Parents have raised concerns over the safety of the full return to school in England next week without greater restrictions onsite.
SafeEdForAll, an informal group of parents, has called on the government to take further action to reduce the risk of coronavirus for pupils and their families, including a guarantee schools “will no longer face pressure” to maximise attendance.
All students in England will be allowed back onsite on 8 March, around two months after schools were told to move online for all but vulnerable and key worker children.
Education unions expressed concerns over the “big bang” approach when it was announced last month, warning it could lead to further disruption and risked increasing the rate of infections.
In a letter to Gavin Williamson and Matt Hancock days before the planned return, SafeEdForAll said they were “concerned about the risks posed by the imminent restart of in-person teaching” to children, families, school staff and the community.
The group said schools - unlike other indoor settings in the UK - are not required to limit the number of people onsite to allow for social distancing, nor ensure everyone wears a face mask.
As this is not expected to change for 8 March, their letter - backed by scientists and campaign groups - called on the government to send a “clear message” it is not yet safe for children to go to school if there is someone with a known clinical vulnerability in their household.
The group of parents urged to government “to ensure that schools in England no longer face pressure from the DfE to maximise attendance at this crucial time”, saying removing threats for families who choose to keep children at home will give them flexibility to risk assess their household and reduce numbers onsite, which could improve school safety.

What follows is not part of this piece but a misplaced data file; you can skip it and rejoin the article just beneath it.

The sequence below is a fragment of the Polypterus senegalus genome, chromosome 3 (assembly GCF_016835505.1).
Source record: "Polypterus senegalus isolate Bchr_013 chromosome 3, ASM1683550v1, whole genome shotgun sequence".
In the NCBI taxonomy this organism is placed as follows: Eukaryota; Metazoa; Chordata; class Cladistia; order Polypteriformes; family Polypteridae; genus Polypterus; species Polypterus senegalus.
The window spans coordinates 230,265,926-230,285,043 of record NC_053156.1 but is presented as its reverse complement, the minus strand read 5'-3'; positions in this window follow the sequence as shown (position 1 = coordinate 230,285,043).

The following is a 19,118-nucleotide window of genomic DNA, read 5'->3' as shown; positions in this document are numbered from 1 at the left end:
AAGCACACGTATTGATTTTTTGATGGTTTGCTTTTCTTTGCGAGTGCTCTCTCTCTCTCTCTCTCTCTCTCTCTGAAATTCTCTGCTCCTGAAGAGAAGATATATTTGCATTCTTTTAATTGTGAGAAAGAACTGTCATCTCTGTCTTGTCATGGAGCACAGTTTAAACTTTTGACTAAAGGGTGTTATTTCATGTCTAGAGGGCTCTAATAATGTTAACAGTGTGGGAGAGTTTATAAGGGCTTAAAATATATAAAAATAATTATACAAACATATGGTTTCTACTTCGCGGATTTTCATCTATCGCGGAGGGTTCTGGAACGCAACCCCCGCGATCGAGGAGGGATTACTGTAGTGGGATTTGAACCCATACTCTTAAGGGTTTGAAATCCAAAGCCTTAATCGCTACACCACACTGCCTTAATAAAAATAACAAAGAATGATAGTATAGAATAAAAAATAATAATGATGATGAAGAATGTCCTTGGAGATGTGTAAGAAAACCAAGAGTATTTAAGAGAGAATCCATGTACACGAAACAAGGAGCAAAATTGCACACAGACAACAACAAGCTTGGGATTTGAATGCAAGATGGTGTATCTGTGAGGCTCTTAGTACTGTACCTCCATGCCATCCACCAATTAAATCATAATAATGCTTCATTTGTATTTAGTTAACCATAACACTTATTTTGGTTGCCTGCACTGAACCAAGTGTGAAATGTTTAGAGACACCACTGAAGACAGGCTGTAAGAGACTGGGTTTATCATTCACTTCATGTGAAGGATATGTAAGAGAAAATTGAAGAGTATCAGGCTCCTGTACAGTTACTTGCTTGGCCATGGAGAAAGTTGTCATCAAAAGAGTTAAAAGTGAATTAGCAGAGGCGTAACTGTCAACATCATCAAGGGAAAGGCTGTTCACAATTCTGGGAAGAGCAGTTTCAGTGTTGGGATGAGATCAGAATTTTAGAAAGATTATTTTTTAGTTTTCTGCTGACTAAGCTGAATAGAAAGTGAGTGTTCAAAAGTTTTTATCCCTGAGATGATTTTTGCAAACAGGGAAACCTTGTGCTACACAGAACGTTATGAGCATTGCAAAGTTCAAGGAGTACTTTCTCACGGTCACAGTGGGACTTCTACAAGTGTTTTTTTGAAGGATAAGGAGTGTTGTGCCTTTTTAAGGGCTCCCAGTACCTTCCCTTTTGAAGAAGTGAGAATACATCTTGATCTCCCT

SafeEdForAll also urged the government to “send a clear message” that masks are a “widespread and effective measure” globally to limit the spread of coronavirus in schools, with pupils aged six onwards told to wear them in places, and “would constitute best practice in the UK”.
Nick Gibb, the schools minister, told BBC Breakfast last week it was “highly recommended” that secondary school pupils followed this measure “because we want to do everything we can to reduce the risk of transmission in the school”, but added it was not compulsory.
Guidance for younger pupils has remained the same as before lockdown, with children in primary schools not advised to wear face masks onsite.
The Department for Education (DfE) said last week a regional schools commissioner was working with two primary schools to make sure they were following government guidance, after they asked pupils to wear face coverings in classrooms from 8 March.
Under new guidance for the easing of lockdown in England, the government has recommended staff and adult visitors in primary schools wear face masks where social distancing is not possible, such as in corridors and communal areas - but not children.
A Department for Education spokesperson said: “School is the best place for children’s education and wellbeing. That is why this government has prioritised all children returning to school as soon as the public health situation permitted and based on the latest scientific and medical advice.
“Teachers and other school staff across the country have been working tremendously hard to make sure schools are as safe as possible when children return. On top of the protective measures that were already in place, the advice is for secondary school students to wear face coverings wherever social distancing cannot be maintained.”
They added: “Twice-weekly testing is also available to everyone working in education, families of children, and all secondary school and college students as an extra layer of reassurance and to help break chains of transmission of the virus.”
The Department for Health was approached for comment.